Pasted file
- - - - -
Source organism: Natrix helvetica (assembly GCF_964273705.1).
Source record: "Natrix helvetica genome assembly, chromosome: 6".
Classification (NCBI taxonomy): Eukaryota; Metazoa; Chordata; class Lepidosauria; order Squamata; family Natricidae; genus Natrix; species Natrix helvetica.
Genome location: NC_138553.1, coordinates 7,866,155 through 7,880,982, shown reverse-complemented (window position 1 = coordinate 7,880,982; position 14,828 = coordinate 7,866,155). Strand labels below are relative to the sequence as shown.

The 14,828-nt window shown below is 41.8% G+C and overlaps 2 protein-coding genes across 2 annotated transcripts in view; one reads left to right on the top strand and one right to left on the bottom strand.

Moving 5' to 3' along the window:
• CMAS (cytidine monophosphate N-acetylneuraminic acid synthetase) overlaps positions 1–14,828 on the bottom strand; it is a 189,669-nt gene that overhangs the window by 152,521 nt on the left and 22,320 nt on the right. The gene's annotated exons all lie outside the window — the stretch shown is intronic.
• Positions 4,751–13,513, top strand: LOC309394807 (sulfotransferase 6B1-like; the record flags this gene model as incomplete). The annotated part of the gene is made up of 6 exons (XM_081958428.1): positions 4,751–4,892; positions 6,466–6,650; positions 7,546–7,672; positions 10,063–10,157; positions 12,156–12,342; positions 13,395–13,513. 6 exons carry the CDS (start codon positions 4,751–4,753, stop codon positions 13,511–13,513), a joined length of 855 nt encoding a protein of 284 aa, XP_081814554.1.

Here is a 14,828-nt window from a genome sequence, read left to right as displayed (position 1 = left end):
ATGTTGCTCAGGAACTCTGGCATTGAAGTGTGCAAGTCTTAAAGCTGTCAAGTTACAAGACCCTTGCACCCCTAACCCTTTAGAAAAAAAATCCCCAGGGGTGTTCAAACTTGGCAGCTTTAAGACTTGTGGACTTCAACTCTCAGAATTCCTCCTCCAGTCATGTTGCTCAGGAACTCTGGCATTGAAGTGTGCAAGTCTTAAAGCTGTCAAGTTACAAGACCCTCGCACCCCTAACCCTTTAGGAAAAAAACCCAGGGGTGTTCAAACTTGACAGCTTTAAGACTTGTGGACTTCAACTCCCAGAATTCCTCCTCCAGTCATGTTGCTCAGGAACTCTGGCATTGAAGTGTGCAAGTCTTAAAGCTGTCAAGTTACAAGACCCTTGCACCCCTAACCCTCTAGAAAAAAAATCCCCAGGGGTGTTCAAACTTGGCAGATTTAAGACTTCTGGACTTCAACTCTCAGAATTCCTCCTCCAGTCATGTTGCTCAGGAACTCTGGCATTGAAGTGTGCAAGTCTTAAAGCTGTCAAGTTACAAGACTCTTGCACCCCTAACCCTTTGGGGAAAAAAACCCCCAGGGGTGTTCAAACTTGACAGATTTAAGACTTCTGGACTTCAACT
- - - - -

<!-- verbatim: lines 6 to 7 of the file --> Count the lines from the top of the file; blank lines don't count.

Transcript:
Moving 5' to 3' along the window:
• CMAS (cytidine monophosphate N-acetylneuraminic acid synthetase) overlaps positions 1–14,828 on the bottom strand; it is a 189,669-nt gene that overhangs the window by 152,521 nt on the left and 22,320 nt on the right. The gene's annotated exons all lie outside the window — the stretch shown is intronic.